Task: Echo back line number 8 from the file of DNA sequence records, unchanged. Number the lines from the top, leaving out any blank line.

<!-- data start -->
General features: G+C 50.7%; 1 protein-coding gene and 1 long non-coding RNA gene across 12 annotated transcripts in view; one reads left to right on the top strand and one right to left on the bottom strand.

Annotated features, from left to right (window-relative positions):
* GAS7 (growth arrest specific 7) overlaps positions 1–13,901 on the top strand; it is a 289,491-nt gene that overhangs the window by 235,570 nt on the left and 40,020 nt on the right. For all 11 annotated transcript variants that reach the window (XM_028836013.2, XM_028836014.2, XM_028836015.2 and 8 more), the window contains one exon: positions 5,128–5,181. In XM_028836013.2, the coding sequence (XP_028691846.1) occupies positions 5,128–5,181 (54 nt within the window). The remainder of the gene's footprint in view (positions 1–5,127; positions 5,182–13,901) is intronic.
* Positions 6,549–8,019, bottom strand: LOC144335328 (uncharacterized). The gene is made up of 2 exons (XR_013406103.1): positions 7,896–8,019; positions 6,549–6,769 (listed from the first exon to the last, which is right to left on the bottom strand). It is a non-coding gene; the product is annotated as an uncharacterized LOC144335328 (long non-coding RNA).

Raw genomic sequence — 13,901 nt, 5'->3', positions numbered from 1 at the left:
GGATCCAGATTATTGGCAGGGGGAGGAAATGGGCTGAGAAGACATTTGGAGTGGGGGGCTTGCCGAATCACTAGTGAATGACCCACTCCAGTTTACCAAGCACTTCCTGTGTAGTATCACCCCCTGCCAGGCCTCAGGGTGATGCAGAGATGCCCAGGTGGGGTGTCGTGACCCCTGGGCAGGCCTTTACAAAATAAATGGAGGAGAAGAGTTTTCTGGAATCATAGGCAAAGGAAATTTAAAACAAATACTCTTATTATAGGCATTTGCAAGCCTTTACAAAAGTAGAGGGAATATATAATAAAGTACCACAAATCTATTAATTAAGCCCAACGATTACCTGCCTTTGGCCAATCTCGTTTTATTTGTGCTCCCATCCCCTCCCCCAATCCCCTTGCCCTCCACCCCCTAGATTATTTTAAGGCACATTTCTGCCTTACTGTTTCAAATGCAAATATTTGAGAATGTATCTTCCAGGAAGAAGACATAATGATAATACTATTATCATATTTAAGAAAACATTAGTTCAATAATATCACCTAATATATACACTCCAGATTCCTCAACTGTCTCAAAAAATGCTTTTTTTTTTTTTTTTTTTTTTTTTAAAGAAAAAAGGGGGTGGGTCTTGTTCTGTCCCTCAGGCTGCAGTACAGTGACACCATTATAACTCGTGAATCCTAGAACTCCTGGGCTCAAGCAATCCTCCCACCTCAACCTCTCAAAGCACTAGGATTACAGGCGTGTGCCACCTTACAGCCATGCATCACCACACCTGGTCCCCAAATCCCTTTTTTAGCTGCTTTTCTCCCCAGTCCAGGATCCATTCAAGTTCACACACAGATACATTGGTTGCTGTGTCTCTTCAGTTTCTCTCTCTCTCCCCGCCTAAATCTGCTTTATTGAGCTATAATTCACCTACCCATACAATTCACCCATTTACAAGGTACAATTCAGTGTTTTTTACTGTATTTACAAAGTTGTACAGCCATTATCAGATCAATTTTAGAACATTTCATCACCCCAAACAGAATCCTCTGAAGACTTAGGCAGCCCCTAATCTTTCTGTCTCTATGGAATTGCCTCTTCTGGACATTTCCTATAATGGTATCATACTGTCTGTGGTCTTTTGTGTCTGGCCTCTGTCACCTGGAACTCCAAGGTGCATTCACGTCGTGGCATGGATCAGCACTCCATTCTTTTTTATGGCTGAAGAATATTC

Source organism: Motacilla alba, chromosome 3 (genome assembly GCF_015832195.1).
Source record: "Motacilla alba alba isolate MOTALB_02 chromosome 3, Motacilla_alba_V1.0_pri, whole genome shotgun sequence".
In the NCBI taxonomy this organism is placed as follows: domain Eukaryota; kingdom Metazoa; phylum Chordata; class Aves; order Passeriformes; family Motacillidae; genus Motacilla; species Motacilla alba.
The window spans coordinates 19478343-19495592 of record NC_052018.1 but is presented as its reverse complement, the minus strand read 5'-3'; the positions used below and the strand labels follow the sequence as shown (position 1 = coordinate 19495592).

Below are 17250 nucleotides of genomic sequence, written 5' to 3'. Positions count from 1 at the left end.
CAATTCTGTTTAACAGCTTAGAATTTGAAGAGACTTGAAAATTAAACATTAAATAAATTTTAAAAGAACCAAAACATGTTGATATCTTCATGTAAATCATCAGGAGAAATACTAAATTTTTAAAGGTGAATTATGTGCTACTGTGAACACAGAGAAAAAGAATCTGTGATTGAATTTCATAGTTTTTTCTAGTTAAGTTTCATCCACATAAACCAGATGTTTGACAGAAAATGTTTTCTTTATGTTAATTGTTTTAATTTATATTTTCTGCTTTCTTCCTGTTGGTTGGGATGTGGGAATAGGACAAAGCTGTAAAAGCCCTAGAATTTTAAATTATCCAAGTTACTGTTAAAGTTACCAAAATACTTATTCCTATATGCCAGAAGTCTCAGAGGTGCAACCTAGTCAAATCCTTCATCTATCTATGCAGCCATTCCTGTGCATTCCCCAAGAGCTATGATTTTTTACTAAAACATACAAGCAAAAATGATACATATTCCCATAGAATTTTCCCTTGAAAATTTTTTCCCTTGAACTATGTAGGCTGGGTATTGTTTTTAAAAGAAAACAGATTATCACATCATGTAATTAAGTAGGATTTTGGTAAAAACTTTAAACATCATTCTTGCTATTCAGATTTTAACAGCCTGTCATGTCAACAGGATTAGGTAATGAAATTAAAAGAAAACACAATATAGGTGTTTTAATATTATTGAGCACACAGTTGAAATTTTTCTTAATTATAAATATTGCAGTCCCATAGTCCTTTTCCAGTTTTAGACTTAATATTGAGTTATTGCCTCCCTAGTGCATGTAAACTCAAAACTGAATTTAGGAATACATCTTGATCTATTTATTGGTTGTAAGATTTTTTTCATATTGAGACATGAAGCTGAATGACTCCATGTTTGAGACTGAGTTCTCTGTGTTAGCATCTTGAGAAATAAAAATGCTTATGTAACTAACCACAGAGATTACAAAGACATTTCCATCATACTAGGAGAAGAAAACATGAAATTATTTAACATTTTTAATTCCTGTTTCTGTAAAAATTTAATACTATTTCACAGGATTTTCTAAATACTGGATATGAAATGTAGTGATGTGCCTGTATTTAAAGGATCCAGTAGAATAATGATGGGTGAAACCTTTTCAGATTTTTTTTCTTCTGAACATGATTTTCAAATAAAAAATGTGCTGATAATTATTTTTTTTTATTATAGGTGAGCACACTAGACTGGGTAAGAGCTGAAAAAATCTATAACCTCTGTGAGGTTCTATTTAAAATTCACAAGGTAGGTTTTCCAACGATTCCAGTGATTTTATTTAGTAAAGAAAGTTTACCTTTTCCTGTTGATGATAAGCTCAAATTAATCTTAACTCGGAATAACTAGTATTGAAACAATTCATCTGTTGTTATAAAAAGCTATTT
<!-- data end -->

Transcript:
Source record: "Motacilla alba alba isolate MOTALB_02 chromosome 3, Motacilla_alba_V1.0_pri, whole genome shotgun sequence".